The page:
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Baking powder is baking soda (sodium bicarbonate), corn starch and creme of tartar mixed together. Can anyone tell me what the effect of these different ingredients have (and have on each other) and how they work together to leaven baked goods? Like- why cornstarch? I understand it being used as a thickener and to coat things to keep them from clumping, but how does it help leavening? Or is it just to keep the creme of tartar and baking soda from reacting to each other or mixing unevenly?

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I described the chemical reaction in baking powder some days ago in an answer to another question. cooking.stackexchange.com/questions/13430/…. The corn starch is only there to absorb moisture, because if the baking powder gets wet in the package, part of the leavening reaction will occur in the package. –  rumtscho Mar 28 '11 at 23:21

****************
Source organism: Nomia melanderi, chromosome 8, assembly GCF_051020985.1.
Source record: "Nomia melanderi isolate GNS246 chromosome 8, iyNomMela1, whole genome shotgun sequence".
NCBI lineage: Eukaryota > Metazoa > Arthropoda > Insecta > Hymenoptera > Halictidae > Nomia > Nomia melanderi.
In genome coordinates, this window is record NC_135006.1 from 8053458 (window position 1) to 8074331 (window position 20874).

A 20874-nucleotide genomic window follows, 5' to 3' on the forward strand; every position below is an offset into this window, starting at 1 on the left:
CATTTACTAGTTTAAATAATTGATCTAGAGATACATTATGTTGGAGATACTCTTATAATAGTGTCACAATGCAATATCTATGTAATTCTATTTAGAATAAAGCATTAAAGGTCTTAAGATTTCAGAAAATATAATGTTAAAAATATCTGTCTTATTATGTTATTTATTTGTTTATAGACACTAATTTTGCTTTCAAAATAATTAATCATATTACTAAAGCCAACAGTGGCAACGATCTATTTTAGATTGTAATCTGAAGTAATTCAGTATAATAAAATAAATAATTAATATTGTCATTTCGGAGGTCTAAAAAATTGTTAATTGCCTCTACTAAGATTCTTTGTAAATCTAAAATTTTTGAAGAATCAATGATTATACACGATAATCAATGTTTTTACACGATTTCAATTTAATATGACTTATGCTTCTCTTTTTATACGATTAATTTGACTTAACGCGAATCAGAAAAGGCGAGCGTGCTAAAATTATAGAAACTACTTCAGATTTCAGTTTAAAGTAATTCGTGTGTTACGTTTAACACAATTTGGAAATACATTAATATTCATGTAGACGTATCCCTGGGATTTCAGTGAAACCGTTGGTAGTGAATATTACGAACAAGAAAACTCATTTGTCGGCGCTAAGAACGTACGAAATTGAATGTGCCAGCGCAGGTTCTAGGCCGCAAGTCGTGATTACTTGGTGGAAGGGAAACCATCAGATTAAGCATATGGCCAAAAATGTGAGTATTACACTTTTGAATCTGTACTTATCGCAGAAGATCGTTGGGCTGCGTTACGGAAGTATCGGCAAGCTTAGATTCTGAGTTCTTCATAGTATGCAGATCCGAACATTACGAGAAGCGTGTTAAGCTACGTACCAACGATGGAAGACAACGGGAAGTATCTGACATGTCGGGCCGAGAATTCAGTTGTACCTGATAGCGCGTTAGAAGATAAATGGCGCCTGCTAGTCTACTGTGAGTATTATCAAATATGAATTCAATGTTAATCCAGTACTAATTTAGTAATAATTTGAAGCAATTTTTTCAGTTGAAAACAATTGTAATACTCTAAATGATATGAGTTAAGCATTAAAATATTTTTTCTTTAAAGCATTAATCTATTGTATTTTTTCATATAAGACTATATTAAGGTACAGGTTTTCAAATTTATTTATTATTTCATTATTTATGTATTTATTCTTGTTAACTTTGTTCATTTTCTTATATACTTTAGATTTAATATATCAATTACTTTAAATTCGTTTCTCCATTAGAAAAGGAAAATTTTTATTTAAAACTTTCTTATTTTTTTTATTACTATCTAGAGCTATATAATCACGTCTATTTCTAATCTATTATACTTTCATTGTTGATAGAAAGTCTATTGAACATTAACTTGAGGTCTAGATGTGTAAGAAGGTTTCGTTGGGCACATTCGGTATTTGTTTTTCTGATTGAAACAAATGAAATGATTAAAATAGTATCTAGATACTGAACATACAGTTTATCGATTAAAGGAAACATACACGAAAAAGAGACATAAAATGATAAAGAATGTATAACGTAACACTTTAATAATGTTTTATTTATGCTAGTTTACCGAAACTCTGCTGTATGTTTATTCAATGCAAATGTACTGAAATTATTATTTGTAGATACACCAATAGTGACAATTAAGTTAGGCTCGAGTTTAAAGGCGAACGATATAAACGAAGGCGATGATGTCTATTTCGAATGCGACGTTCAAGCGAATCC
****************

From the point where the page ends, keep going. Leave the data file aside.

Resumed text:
Okay, thankyou, that clears it up for me. –  terry Mar 29 '11 at 0:50
    
@rumtscho- You should rephrase your comment as an answer- it is, after all, the answer. –  Sobachatina Mar 29 '11 at 12:43

1 Answer 1

Baking powder is like a fast-acting yeast; it is used to infuse air into baking mixtures by way of carbon dioxide bubbles, created by a base reacting to an acid. Baking power is made of three different parts:

  1. An acid
  2. A base
  3. A filler

All three need to be dry powders that can be mixed together, common ingredients are cream of tartar (acid), baking soda (base) and corn starch (filler). The role of the acid and the base are to combine together to produce carbon dioxide bubbles when reacting with water or other liquids. The filler helps keep the baking powder dry, so that it remains free-flowing and so that the base and acid don't get moist and interact in the container.

Resources:

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